The Civil War soldier’s ashes that were brought across country but plans to bury him in a national military cemetery were abruptly changed when some distant relatives showed up.
Annual summer events in Virginia showcase Civil War sites in Shenandoah, Frederick and Clarke counties and the city of Winchester on Aug. 19-21.
Pvt. Jewett Williams, whose ashes were discovered in a basement of an Oregon hospital, is heading home to Maine via motorcycle relay with a scheduled stop at Appomattox Court House on Thursday where he will be honored for his military service.
Admission for an adult to the Mariners’ Museum in Newport News, Va., is usually $13.95, but this month, in an effort to draw the city’s diverse community together, the home of the USS Monitor is offering a $1 admission for everyone.
One of the oldest homes in Winchester, Va., the Bell House had a role in the Third Battle of Winchester.
The public is invited to vote for the artifacts most deserving of conservation.
Not an OTD piece, today, but rather one which just caught my eye when looking for an OTD piece. While some might think it’s just a little early for ghost stories, this piece from the Jan. 21, 1854 issue of the Richmond Dispatch is still entertaining. Clearly, the author had a little fun, tying what was […]
On Monday, 26 February, the Salem State University History Department and Salem Maritime National Historic Site will host Christy Clark-Pujara speaking on “The Business of Slavery in Colonial and Revolutionary New England.” Clark-Pujara,...Show More Summary
After receiving a comment last night on a recent post, and while driving into work this morning, I realized that, for over a decade, I’ve been involved in the study of Southern Unionists in the Shenandoah Valley. It was ten years ago this fall when I started writing my thesis on Southern Unionism and disaffected […]
One of the events of this Saturday’s Grotonfest will be the Groton Historical Society’s unveiling of a Revolutionary-era cannon.The Groton Herald and Nashoba Valley Voice have both run stories about local curator Earl Carter’s work restoring that iron cannon and building a (naval) carriage for it. Show More Summary
My book, Remembering the Battle of the Crater: War as Murder, will be out in paperback next year and is now available for pre-order. Secure your copy NOW. Sven Beckert and Seth Rockman eds., Slavery’s Capitalism: A New History of American Economic Development (University of Pennsylvania Press, 2016). Charles Dew, The Making of a Racist: […]
I do like me some political apotheosis art. As discussed at the Unemployed Philosophers Guild and Princeton’s Graphic Arts Collection, these were prints that honored a dead political figure by showing him ascending to heaven.After George...Show More Summary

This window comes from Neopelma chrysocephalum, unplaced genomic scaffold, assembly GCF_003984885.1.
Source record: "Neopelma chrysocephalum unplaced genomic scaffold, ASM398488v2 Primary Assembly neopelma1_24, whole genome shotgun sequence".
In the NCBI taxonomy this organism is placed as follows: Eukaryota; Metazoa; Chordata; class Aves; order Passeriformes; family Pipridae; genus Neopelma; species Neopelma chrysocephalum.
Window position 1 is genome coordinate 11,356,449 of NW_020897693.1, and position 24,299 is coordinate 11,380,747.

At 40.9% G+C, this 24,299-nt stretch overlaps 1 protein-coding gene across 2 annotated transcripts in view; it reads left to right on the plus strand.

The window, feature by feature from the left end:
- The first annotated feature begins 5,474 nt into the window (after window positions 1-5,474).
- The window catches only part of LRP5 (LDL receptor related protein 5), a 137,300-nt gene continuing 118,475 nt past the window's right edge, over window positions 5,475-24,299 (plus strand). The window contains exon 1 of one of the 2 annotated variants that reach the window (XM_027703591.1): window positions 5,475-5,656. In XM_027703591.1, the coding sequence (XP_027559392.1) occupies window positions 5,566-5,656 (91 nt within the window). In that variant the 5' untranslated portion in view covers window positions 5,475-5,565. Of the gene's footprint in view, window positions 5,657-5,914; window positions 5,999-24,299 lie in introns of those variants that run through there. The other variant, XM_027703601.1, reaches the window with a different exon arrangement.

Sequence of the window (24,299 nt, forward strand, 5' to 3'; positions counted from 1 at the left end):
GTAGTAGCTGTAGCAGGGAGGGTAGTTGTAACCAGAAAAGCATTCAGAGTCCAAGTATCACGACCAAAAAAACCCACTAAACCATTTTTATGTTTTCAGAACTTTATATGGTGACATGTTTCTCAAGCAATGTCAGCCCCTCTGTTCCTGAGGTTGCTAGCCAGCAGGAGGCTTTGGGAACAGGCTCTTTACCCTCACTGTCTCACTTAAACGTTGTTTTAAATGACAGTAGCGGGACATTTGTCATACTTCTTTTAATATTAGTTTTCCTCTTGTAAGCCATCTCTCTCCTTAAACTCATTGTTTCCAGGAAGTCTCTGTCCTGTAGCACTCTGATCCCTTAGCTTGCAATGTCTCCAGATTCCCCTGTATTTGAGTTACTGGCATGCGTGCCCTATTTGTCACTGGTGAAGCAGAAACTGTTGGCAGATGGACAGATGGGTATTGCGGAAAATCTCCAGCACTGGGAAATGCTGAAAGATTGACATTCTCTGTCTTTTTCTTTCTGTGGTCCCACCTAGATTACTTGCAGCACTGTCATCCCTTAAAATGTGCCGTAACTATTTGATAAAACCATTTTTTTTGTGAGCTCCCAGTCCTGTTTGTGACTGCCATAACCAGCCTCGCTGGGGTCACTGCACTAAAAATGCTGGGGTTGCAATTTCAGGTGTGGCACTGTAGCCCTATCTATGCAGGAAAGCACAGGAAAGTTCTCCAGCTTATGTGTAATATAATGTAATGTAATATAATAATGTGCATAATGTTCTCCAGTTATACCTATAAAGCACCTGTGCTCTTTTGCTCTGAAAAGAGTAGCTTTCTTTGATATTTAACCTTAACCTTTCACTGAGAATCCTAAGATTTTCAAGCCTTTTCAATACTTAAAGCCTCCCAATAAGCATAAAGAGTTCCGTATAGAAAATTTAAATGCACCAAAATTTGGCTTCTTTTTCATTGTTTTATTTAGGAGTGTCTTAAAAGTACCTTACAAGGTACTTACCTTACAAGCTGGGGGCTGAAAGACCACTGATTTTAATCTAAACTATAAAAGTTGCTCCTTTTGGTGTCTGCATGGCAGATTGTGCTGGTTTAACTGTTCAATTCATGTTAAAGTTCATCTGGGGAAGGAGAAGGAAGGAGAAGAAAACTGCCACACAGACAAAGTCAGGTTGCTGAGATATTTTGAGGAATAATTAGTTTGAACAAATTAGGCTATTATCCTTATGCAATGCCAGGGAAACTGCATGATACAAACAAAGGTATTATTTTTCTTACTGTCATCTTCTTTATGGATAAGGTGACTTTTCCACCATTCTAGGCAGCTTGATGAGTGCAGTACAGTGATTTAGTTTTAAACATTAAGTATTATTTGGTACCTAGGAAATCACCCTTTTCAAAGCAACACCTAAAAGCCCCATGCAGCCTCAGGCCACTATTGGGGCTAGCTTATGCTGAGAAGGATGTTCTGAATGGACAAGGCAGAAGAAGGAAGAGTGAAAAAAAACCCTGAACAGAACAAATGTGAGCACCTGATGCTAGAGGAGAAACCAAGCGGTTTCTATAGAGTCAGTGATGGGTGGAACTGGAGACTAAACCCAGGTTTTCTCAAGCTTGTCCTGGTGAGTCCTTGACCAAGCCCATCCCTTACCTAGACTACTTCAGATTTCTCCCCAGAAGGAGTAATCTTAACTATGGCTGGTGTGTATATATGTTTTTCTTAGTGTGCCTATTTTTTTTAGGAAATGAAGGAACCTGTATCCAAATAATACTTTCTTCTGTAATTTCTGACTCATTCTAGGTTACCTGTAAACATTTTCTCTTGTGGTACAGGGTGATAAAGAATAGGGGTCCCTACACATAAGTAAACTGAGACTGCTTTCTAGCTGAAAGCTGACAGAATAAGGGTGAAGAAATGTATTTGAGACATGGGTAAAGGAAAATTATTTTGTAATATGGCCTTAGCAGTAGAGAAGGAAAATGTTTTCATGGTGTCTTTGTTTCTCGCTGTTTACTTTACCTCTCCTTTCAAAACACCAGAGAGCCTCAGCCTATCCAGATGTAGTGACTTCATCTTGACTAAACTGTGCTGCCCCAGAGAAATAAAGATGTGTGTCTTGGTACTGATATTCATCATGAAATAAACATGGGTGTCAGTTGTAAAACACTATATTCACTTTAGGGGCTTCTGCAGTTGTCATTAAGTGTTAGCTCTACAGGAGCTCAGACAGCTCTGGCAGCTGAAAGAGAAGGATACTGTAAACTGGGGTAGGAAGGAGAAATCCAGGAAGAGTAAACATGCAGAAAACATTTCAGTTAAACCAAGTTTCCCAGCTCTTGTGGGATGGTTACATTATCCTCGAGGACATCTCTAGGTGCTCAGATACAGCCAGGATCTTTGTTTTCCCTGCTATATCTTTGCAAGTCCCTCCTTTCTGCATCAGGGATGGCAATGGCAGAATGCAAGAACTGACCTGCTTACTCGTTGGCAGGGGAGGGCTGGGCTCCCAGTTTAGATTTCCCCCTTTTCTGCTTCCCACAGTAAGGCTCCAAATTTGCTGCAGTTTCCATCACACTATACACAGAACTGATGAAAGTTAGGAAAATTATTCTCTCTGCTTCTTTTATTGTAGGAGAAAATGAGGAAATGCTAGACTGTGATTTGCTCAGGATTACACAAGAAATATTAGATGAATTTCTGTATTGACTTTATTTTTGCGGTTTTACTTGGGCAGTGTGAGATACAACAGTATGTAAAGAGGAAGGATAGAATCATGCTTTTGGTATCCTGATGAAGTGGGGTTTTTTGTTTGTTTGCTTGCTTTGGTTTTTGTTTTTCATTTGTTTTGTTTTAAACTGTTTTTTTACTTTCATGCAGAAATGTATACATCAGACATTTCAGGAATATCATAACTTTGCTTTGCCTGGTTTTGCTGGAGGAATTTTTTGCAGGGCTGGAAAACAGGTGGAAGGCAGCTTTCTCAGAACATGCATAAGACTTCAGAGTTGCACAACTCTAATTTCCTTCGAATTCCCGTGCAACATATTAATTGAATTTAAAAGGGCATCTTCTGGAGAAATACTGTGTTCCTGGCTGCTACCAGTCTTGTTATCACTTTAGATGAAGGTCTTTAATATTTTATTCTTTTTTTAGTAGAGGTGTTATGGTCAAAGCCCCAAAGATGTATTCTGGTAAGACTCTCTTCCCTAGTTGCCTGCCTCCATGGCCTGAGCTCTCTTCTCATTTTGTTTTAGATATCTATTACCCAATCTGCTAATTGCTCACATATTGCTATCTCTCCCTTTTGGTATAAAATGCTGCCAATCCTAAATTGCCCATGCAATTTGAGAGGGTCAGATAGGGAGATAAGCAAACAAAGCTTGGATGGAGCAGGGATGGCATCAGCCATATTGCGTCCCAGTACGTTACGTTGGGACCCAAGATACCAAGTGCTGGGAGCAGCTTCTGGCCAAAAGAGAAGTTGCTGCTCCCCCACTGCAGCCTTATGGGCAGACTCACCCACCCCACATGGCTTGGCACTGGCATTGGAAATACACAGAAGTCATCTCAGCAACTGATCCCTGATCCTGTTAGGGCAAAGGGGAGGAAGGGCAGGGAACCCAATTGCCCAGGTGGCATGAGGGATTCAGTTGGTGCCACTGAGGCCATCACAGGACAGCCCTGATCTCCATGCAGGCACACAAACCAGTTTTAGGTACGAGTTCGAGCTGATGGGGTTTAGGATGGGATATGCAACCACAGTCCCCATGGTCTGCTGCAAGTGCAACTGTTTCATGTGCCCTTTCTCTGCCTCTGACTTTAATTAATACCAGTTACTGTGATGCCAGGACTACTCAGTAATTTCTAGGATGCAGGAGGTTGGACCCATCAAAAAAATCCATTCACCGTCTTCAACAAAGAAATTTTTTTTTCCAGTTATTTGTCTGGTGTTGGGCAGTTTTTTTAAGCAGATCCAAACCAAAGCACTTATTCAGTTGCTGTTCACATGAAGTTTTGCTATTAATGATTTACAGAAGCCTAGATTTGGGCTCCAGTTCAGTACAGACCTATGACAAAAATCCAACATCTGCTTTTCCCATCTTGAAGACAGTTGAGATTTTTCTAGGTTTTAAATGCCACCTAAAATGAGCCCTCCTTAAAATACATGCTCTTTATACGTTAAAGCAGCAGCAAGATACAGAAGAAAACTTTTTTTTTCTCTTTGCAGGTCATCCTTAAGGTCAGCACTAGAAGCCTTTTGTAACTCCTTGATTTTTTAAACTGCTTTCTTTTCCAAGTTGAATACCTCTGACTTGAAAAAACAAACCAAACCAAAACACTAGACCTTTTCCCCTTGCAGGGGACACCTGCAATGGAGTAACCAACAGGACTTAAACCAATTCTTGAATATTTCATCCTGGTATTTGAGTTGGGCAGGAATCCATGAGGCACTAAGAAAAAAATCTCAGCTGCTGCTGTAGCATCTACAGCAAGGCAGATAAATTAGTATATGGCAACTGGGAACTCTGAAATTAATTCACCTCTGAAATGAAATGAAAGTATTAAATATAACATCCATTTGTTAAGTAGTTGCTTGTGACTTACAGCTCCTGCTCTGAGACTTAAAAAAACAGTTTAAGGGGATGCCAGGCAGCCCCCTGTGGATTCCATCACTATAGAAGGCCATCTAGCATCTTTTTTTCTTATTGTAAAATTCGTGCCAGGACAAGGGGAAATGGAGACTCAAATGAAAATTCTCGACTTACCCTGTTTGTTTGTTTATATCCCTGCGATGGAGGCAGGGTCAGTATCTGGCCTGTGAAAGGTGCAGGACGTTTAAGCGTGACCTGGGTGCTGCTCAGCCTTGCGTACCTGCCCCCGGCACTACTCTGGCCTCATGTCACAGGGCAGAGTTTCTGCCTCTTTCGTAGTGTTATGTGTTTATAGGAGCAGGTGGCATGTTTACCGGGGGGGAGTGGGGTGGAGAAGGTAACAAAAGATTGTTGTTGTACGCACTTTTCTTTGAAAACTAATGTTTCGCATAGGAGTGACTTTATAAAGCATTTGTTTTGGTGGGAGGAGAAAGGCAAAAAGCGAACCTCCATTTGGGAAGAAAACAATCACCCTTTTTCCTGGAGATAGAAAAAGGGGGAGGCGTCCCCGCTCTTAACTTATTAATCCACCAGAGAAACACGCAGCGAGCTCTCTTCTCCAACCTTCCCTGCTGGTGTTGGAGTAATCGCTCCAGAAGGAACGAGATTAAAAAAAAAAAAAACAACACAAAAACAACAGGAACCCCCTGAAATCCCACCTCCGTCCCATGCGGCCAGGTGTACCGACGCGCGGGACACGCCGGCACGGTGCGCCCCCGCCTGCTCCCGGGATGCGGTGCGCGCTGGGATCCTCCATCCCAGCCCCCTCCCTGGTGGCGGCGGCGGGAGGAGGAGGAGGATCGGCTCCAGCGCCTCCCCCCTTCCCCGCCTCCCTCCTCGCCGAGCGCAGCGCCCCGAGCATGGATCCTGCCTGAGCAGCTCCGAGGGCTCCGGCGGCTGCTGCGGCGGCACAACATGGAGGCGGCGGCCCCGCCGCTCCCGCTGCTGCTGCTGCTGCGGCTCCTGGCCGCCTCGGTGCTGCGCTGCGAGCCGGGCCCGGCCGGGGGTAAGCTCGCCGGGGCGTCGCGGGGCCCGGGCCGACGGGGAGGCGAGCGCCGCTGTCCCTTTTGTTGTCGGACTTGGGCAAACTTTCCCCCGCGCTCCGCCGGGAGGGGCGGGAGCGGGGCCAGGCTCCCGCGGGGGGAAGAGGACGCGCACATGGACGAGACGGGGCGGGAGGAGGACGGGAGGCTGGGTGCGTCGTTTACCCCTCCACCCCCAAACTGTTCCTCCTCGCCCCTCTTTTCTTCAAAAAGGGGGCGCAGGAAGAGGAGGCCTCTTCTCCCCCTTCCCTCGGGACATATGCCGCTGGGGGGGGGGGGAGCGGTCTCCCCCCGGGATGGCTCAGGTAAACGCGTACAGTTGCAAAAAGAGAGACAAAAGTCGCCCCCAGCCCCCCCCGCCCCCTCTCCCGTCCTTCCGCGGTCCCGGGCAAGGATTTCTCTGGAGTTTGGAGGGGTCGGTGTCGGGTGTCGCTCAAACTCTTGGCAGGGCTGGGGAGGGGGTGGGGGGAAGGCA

This afternoon I’m leading my new “Children of the Revolution: Boys & Girls in Cambridge During the Siege of Boston” walking tour for Cambridge Discovery Day, as described here. One of the young people I’ll speak about is Elizabeth Chapman, born in Charlestown in March 1758 and thus seventeen years old when the war broke out. Show More Summary
On the morning of 15 Sept 1774, Bostonians were buzzing about the action inside their North Battery the night before.As I described yesterday, British soldiers and sailors had entered that harborside fortification and spiked all the cannon inside. Show More Summary
It’s nice to see that Robert Moore has had some time to publish a few blog posts in the midst of his pursuit of an advanced degree in digital history. As always, he is thoughtful and offers an important perspective that is worth considering. Yesterday he offered a few words about Kevin Collier, who refuses […]
That is the question posed to a group of historians by the Civil War Trust in this brief video. I was asked this question back in 2014 while in Petersburg for the 150th anniversary of the battle of the Crater. So, what is the big thing that you have learned as a result of studying […]
The night of 14-15 Sept 1774 was a very busy one in the “arms race” that I detail in The Road to Concord.That was the competition between the New England Patriots and the British military to control all the artillery-pieces in the region...Show More Summary
Imagine spending $6 million to buy a moneymaking hotel complex on four acres of land and then bulldozing everything except one small building. That is what the Civil War Trust did this year to rescue what had been the headquarters of Gen. Robert E. Lee during the Battle of Gettysburg. “It’s just the way Robert […]
I saw this article, and taking the time to actually read it… and re-read it… I’m actually able to hear both sides to this argument. For one, the plate is no longer a legal plate in the Commonwealth of Virginia. So, under the law, being no longer legal, I understand the basic thought behind why […]
In 1770 Capt. John Montresor, the highest-ranking British army Engineer in North America, came to Boston to assess its defenses. Those fortifications had been designed over time to prevent an attack by sea, most likely by the French but perhaps by the Spanish.The main protection was a harbor island called Castle William. Show More Summary